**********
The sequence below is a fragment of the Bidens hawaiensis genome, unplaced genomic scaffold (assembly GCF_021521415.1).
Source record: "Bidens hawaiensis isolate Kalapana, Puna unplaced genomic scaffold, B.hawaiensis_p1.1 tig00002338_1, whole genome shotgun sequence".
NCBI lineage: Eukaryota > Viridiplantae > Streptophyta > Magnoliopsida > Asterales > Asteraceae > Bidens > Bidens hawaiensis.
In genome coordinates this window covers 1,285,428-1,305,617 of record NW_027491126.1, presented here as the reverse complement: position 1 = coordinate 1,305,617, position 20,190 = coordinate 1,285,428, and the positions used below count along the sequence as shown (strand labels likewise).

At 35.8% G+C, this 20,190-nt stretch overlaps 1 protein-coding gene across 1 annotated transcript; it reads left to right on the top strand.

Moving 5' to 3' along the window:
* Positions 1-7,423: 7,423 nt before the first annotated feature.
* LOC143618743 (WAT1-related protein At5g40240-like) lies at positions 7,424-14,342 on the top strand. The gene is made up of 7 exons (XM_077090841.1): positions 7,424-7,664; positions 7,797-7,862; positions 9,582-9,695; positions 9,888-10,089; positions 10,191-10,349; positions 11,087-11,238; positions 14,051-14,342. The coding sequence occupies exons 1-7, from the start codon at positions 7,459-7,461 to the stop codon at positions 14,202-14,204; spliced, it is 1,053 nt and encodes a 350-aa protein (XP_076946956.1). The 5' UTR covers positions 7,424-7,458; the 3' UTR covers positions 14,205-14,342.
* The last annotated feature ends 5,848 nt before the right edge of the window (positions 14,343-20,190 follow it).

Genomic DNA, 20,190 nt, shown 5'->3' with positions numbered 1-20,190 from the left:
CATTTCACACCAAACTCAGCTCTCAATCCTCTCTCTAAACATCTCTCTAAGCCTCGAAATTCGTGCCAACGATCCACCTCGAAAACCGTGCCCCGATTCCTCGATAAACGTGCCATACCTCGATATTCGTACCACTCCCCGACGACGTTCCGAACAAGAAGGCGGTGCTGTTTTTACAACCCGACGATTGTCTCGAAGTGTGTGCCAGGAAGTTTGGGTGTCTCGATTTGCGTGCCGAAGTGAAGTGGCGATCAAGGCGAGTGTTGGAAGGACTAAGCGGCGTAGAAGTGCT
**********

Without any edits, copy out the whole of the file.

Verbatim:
The sequence below is a fragment of the Bidens hawaiensis genome, unplaced genomic scaffold (assembly GCF_021521415.1).
Source record: "Bidens hawaiensis isolate Kalapana, Puna unplaced genomic scaffold, B.hawaiensis_p1.1 tig00002338_1, whole genome shotgun sequence".
NCBI lineage: Eukaryota > Viridiplantae > Streptophyta > Magnoliopsida > Asterales > Asteraceae > Bidens > Bidens hawaiensis.
In genome coordinates this window covers 1,285,428-1,305,617 of record NW_027491126.1, presented here as the reverse complement: position 1 = coordinate 1,305,617, position 20,190 = coordinate 1,285,428, and the positions used below count along the sequence as shown (strand labels likewise).

At 35.8% G+C, this 20,190-nt stretch overlaps 1 protein-coding gene across 1 annotated transcript; it reads left to right on the top strand.

Moving 5' to 3' along the window:
* Positions 1-7,423: 7,423 nt before the first annotated feature.
* LOC143618743 (WAT1-related protein At5g40240-like) lies at positions 7,424-14,342 on the top strand. The gene is made up of 7 exons (XM_077090841.1): positions 7,424-7,664; positions 7,797-7,862; positions 9,582-9,695; positions 9,888-10,089; positions 10,191-10,349; positions 11,087-11,238; positions 14,051-14,342. The coding sequence occupies exons 1-7, from the start codon at positions 7,459-7,461 to the stop codon at positions 14,202-14,204; spliced, it is 1,053 nt and encodes a 350-aa protein (XP_076946956.1). The 5' UTR covers positions 7,424-7,458; the 3' UTR covers positions 14,205-14,342.
* The last annotated feature ends 5,848 nt before the right edge of the window (positions 14,343-20,190 follow it).

Genomic DNA, 20,190 nt, shown 5'->3' with positions numbered 1-20,190 from the left:
CATTTCACACCAAACTCAGCTCTCAATCCTCTCTCTAAACATCTCTCTAAGCCTCGAAATTCGTGCCAACGATCCACCTCGAAAACCGTGCCCCGATTCCTCGATAAACGTGCCATACCTCGATATTCGTACCACTCCCCGACGACGTTCCGAACAAGAAGGCGGTGCTGTTTTTACAACCCGACGATTGTCTCGAAGTGTGTGCCAGGAAGTTTGGGTGTCTCGATTTGCGTGCCGAAGTGAAGTGGCGATCAAGGCGAGTGTTGGAAGGACTAAGCGGCGTAGAAGTGCT